It may have been old for Maxwell Smart but not for the terrorist scum Imad Mughniyeh that was killed in Damascus last week. With each pasing day it becomes clearer that Mughniyeh was out-foxed by the Mossad.
Even with the threat of retaliation it was an excellent move by the Mossad for a host of reasons:
- The most obvious is dead terrorists don’t kill. Now that Imad Mughniyah is with the 72 ugly virgins, he can’t order more killings.
- Have you ever had someone sneak into your house and commit a burglary ? More than the loss of physical items is the sense of being violated. Your own home does not provide the safety that you thought it did. Mossad, ran a covert action in Syria’s capital, Damascus, and escaped undetected. A nation’s capital is its most protected city—hey Bashar you feeling safe?
- Hezbollah IS pissed, but its leaders have feel a little bit frightened and off their game. To take liberties with General Patton, “the object of terrorism is NOT to die for your cause, it’s to get the low level guys to die for your cause” If they can get Imad Mughniyah, who else can they get. The remaining leaders will be distracted for a little while even the reports of retaliation–according to this Times of London report, any retaliation plan that is attempted by Hezbollah was written by Mughniyeh–and based on how easy it has been for Mossad to bump them off—who will be next?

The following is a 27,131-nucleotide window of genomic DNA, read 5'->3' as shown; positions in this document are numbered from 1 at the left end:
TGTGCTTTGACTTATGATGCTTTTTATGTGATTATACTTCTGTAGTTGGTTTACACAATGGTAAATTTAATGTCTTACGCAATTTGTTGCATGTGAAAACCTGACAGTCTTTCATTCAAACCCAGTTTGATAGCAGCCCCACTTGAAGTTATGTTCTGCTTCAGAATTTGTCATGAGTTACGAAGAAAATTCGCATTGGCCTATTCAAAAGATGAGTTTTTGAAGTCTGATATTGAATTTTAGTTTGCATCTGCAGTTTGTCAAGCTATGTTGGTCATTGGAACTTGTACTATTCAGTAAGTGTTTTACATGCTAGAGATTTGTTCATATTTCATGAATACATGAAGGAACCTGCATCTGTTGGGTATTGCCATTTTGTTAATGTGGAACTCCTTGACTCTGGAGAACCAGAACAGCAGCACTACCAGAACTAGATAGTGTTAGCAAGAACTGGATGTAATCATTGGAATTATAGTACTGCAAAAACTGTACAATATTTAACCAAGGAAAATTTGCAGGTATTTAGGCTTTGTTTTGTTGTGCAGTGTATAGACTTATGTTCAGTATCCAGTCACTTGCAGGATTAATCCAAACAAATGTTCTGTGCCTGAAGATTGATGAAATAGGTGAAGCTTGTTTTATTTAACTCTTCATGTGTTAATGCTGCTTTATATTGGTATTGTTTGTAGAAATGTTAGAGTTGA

Uzi Mahnaimi in Tel Aviv, Hala Jaber in Beirut and Jon Swain NOTHING seemed very remarkable about the short, bearded man who mingled with other guests on Tuesday evening at a reception in Damascus, the Syrian capital, to mark the 29th anniversary of Ayatollah Khomeini’s Iranian revolution. Yet before the night was over he was dead in the twisted wreckage of his car and the inevitable assumption was that Mossad, the Israeli foreign intelligence service, had killed him with an ingeniously planted bomb. The news spread rapidly that the dead man was Imad Mughniyeh, an elusive figure known as “the Fox” who had been one of the world’s most feared terrorist masterminds. Robert Baer, a former CIA agent who spent years on his trail, said Mughniyeh was “probably the most intelligent, most capable operative we’ve ever run across”. As the Israelis rejoiced, Iran and Hezbollah, the militant Shi’ite group, which together had harnessed Mugniyeh’s expertise, mourned his death at a huge funeral in Beirut, where he established his terrorist network. Mughniyeh’s mother, Um Imad, sat amid a sea of black chadors, a lonely, sombre figure as mourners held their hero’s picture aloft. “If only I had more boys to carry on in his footsteps,” she sighed, confessing that she did not have any pictures of him, even from his childhood, as he had taken them away. He was the third of her sons to die in a car bombing. With a price of $25m (£12.7m) on his head, he was always vigilant. Some say he had had plastic surgery to alter his face in an effort to elude the Americans and Israelis who blamed him for plane hijackings and other bloody attacks which killed hundreds of their citizens in the Middle East and as far away as South America. He had grown accustomed to living dangerously and there was no reason he should have feared for his safety last Tuesday as he sipped fruit juice at the party at the Iranian cultural centre. Mughniyeh was on fairly good terms with everybody present – almost all the leaders of the Damascus-based militant groups were represented. At 10.35pm he decided to go home. Having exchanged customary kisses with his host, Hojatoleslam Ahmad Musavi, the newly appointed Iranian ambassador, Mughniyeh stepped into the night. Minutes later he was seated in his silver Mitsubishi Pajero in a nearby street when a deafening blast ripped the car apart and killed him instantly. According to Israeli intelligence sources, someone had replaced the headrest of the driver’s seat with another containing a small high-explosive charge. Israel welcomed his death but the prime minister’s office denied responsibility. Hezbollah accused the “Zionist Israelis” of killing its “brother commander” but believed the explosive had been detonated in another car by satellite. One witness said: “I held his head in my hands, kissed him farewell. His face was burnt but intact and he had received serious injuries to his abdomen.” Whatever the truth about the bomb, Mughniyeh, 45, died as he had lived – violently. He was a product of the Lebanese civil war that transfixed western governments 25 years ago. Born in a south Lebanon village, the son of a vegetable seller, Mughniyeh joined Force 17, Yasser Arafat’s personal bodyguard, when scarcely out of his teens. After the Palestine Liberation Organisation was forced to leave Lebanon in 1982, he stayed behind and joined Hezbollah, the Lebanese Shi’ite Islamic group that emerged in 1985 as a militant force resisting Israeli occupation. He came to the attention of Sheikh Mohammed Fadlallah, Hezbollah’s spiritual leader, and rose quickly up the ranks. He was shaped into a remarkably effective terrorist as, under the auspices of Iran’s Revolutionary Guards, the organisation grew into one of the deadliest forces fighting IsraelAmerica. and Western terrorism experts say he was the dynamo behind some of Hezbollah’s most lethal operations. These included the bombing of the American embassy in Beirut that killed 63 people and the attacks on the US marine and French paratrooper barracks that left more than 200 dead. It was Mughniyeh’s decision to kidnap Terry Waite, the Church of England envoy, as he tried to broker the release of other captives. Another notorious act attributed to him was the hijacking of a TWA flight when an American passenger, a US navy diver, was shot and his body thrown onto the runway. In the 1990s Israel made him a priority target for his involvement in two attacks in Buenos Aires – the 1992 Israeli embassy bombing, which killed 29, and a 1994 suicide bomb attack on a Jewish community centre, in which 85 died. Then he went to ground. The FBI placed him on its most-wanted list but had to use a 20-year-old photograph for its reward posters. Despite these difficulties, the CIA came close to capturing him. The Israelis were also hot on his trail. “We tried to knock him down several times in the late 1980s,” revealed David Barkay, a former major in unit 504 of Israeli military intelligence who was in charge of Mughniyeh’s file. “We accumulated intelligence on him, but the closer we got, the less information we gleaned – no weak points, no women, money, drugs – nothing.” Mughniyeh lost two brothers, Jihad and Fuad, in car bomb explosions in Beirut. In 2000 he was targeted by an Israeli sniper in southern Lebanon. But in Meir Dagan, who became head of Mossad in 2002, he faced a committed opponent under whose leadership the organisation built a strong record in assassinating Israel’s enemies. Israel fought a bitter 34-day war against Hezbollah in 2006 to eradicate it in southern Lebanon. It believes that Mughniyeh was instrumental in rebuilding the group after the war, rearming it with Iranian-made Fateh 110 rockets which are capable of hitting Tel Aviv and which it fears could be equipped with chemical weapons. Informed Israeli sources said that at the time of his death Mughniyeh was working for the Syrians on a terrorist attack against Israeli targets. This was to avenge Israel’s airstrike on what was believed to be a secret nuclear site in Syria last year. Since Mughniyeh’s death, Israeli embassies and Jewish institutions around the world have been on high alert. “I’ve no doubt the Syrians and Iranians will retaliate,” said Barkay. Hassan Nasrallah, Hezbollah’s general secretary, warned in a fiery oration at Mughniyeh’s funeral that Israel had committed a “major stupid mistake”. It was now “open war”, he said. In Lebanon, a close friend of Mughniyeh was certain that he would be avenged by Hezbollah in an attack that, ironically, he had prepared himself before his death. “Most likely the retaliation when it comes will be one that had been planned and masterminded by Imad himself,” said Anis Al-Nackash, a Lebanese expert on Hezbollah. He said Mughniyeh had prepared a variety of “spectacular” attacks to be executed by Hezbollah if one of its top leaders was assassinated. These were now being dusted off and updated. On the day Mughniyeh was buried, Ehud Olmert, the Israeli prime minister, summoned Dagan from his cottage in Galilee to Jerusalem. “It was a one-on-one meeting,” said a source. But it is believed that Dagan was complimented by his boss and told that he would stay as head of Mossad until the end of 2009. Time will tell whether, as Israel fervently hopes, Mughniyeh’s death has gravely weakened his organisation or if the effect has merely been to harden Hezbollah’s resolve. Taken out The Israeli security service, Mossad, is thought to have killed six other militants abroad since Meir Dagan became director in August 2002: December 2002 Ramzi Nahara, Israeli agent who defected to Hezbollah and planned attacks against Israel. Dagan knew him personally. Killed in Lebanon by car bomb March 2003 Abu Mohammed Al-Masri, Al-Qaeda member building cell to target Israeli border with Lebanon. Killed by car bomb in Lebanon August 2003 Ali Hussein Saleh, Hezbollah explosives expert. Killed by car bomb in Beirut July 2004 Ghaleb Awali, Hezbollah official with links to activists in Gaza Strip. Killed by car bomb in Beirut September 2004 Izz el-Deen al-Sheikh Khalil, Hamas official liaising between headquarters in Syria and members in Gaza and West Bank. Killed by car bomb in Damascus May 2006 Mahmoud Majzoub, Islamic Jihad official liaising with Hezbollah. Killed by car bomb blast in Lebanon